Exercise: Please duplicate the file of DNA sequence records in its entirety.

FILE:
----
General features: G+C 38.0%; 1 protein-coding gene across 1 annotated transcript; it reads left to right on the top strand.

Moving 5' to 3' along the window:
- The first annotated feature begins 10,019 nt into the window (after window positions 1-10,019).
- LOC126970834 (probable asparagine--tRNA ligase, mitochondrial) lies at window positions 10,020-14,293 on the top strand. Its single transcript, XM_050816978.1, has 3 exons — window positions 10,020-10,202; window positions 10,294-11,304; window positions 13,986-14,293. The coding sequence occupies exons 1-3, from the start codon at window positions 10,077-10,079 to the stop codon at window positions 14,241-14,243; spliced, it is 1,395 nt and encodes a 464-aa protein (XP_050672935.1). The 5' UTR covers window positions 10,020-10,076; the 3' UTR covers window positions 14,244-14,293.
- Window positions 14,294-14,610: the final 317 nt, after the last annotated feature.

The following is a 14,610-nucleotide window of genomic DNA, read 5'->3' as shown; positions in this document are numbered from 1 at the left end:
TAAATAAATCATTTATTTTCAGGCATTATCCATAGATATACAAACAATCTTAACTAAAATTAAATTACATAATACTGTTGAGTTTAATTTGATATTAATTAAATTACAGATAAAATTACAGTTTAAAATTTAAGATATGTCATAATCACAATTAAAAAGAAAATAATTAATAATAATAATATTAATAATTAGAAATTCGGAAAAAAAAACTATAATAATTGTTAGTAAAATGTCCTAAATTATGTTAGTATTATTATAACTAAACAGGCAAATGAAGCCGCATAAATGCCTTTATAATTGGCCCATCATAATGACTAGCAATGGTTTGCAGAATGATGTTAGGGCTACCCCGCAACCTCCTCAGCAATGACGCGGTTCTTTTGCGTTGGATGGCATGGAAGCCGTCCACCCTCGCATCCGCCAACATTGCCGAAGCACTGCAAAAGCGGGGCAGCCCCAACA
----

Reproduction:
General features: G+C 38.0%; 1 protein-coding gene across 1 annotated transcript; it reads left to right on the top strand.

Moving 5' to 3' along the window:
- The first annotated feature begins 10,019 nt into the window (after window positions 1-10,019).
- LOC126970834 (probable asparagine--tRNA ligase, mitochondrial) lies at window positions 10,020-14,293 on the top strand. Its single transcript, XM_050816978.1, has 3 exons — window positions 10,020-10,202; window positions 10,294-11,304; window positions 13,986-14,293. The coding sequence occupies exons 1-3, from the start codon at window positions 10,077-10,079 to the stop codon at window positions 14,241-14,243; spliced, it is 1,395 nt and encodes a 464-aa protein (XP_050672935.1). The 5' UTR covers window positions 10,020-10,076; the 3' UTR covers window positions 14,244-14,293.
- Window positions 14,294-14,610: the final 317 nt, after the last annotated feature.

The following is a 14,610-nucleotide window of genomic DNA, read 5'->3' as shown; positions in this document are numbered from 1 at the left end:
TAAATAAATCATTTATTTTCAGGCATTATCCATAGATATACAAACAATCTTAACTAAAATTAAATTACATAATACTGTTGAGTTTAATTTGATATTAATTAAATTACAGATAAAATTACAGTTTAAAATTTAAGATATGTCATAATCACAATTAAAAAGAAAATAATTAATAATAATAATATTAATAATTAGAAATTCGGAAAAAAAAACTATAATAATTGTTAGTAAAATGTCCTAAATTATGTTAGTATTATTATAACTAAACAGGCAAATGAAGCCGCATAAATGCCTTTATAATTGGCCCATCATAATGACTAGCAATGGTTTGCAGAATGATGTTAGGGCTACCCCGCAACCTCCTCAGCAATGACGCGGTTCTTTTGCGTTGGATGGCATGGAAGCCGTCCACCCTCGCATCCGCCAACATTGCCGAAGCACTGCAAAAGCGGGGCAGCCCCAACA